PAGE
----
#35 — All the King’s Men (Robert Rossen, 1949) Robert Penn Warren’s novel All the King’s Men was first published in 1946, just a few years after he left a teaching post at Louisiana State University. Warren openly acknowledged the heavy influence his time in the Bayou State had on his best-known novel. Willie Stark, the central character of the book, was inspired by Huey Long, the famed and infamous governor and senator from Louisiana who was known for the power he wielded and the astonishing levels of corruption that ran through his career. The totality of the United States … Continue reading Top Fifty Films of the 40s — Number Thirty-Five
#18 — The Hustler (Robert Rossen, 1961) It’s helpful that Paul Newman eventually paired famously with Robert Redford onscreen, a teaming that was so renowned and beloved that it obscures the little detail that it only happened twice, in 1969’s Butch … Continue reading Top Fifty Films of the 60s — Number Eighteen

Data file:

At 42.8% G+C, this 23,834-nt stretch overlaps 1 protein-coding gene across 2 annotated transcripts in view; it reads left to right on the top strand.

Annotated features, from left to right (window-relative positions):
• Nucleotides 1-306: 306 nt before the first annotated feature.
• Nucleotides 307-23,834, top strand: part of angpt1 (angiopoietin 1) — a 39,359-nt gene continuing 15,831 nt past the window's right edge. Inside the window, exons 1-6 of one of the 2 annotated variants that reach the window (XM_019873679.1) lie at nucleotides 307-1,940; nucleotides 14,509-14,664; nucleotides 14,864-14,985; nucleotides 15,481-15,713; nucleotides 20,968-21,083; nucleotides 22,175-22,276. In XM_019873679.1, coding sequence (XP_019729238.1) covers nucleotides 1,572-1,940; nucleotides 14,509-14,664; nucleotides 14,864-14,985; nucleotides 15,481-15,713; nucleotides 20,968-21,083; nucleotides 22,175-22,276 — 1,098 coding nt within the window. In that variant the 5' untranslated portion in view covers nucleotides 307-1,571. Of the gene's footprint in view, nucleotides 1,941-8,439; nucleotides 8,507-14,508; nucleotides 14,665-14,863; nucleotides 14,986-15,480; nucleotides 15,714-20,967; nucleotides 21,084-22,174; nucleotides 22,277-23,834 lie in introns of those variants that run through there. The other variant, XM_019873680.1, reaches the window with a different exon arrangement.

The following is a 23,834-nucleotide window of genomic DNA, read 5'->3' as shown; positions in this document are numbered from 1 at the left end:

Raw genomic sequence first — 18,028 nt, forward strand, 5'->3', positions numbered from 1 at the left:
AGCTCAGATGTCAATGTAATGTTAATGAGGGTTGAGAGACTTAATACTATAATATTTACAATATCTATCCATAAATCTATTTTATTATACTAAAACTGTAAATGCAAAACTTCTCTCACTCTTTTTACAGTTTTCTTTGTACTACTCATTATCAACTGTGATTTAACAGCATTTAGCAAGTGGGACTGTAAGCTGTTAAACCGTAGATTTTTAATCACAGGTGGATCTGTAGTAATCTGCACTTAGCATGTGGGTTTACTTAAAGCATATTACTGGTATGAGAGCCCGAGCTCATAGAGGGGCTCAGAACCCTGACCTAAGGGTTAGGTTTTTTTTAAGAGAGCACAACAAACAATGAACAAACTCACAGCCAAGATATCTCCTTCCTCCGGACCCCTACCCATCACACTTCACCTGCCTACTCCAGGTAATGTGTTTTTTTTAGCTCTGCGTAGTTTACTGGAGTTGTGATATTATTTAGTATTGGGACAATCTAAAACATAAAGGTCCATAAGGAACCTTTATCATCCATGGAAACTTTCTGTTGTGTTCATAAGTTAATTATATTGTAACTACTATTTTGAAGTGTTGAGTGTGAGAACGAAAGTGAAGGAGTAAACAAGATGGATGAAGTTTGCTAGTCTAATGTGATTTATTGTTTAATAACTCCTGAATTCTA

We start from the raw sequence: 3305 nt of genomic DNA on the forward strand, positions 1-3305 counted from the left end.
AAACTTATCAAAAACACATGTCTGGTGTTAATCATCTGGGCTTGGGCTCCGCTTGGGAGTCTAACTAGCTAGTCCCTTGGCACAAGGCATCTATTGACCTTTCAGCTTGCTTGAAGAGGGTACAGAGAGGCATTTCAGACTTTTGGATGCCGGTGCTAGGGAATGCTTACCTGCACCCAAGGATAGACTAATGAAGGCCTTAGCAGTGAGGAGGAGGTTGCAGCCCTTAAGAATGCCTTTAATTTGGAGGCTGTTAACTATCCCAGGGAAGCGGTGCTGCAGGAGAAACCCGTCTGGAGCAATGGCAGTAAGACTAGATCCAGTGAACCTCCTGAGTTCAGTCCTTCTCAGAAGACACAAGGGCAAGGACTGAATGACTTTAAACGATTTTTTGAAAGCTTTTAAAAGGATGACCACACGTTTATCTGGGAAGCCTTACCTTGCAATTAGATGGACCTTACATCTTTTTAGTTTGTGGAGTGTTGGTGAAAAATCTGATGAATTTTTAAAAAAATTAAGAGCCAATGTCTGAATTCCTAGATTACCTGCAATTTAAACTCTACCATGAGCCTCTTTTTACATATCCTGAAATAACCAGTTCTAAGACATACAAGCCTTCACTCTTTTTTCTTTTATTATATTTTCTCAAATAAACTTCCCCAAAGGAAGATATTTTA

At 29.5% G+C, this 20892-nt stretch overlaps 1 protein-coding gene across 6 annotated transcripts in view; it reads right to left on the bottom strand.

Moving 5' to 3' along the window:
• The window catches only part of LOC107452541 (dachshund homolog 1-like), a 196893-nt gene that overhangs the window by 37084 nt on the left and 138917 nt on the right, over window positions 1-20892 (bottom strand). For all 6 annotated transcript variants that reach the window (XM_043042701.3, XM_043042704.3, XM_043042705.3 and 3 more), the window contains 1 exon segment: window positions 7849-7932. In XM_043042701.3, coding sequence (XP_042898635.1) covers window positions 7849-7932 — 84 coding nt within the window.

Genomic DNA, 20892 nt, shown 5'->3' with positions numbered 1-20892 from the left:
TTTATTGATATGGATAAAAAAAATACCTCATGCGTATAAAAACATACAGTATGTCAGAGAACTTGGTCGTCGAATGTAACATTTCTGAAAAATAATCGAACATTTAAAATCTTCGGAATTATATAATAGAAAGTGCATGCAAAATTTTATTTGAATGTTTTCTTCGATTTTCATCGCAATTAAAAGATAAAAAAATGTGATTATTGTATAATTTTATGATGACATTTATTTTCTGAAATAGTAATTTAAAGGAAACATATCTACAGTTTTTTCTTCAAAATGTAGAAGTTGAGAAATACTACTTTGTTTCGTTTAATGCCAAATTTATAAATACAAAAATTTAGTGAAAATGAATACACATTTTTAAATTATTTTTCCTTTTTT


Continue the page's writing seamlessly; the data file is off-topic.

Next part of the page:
Breaking and Entering (Anthony Minghella, 2006). Unexpectedly standing as the last feature film from Minghella, Breaking is evidence that we’ve lost someone from the dwindling population of directors interested in crafting films for grown-ups. With its tricky plot, its examination of delicate matters such as the growing chasm between economic classes and its unapologetic willingness to let the messiness of life seep into its framework, it’s hard to imagine that anyone ever expected this to become a substantial earner at the box office. Yet there it is, playing out with delicate insight and unfussy emotion. There’s a quiet ache to … Continue reading Here comes the movies with dialogue so cool — why did they never tell me to speak like that in primary school?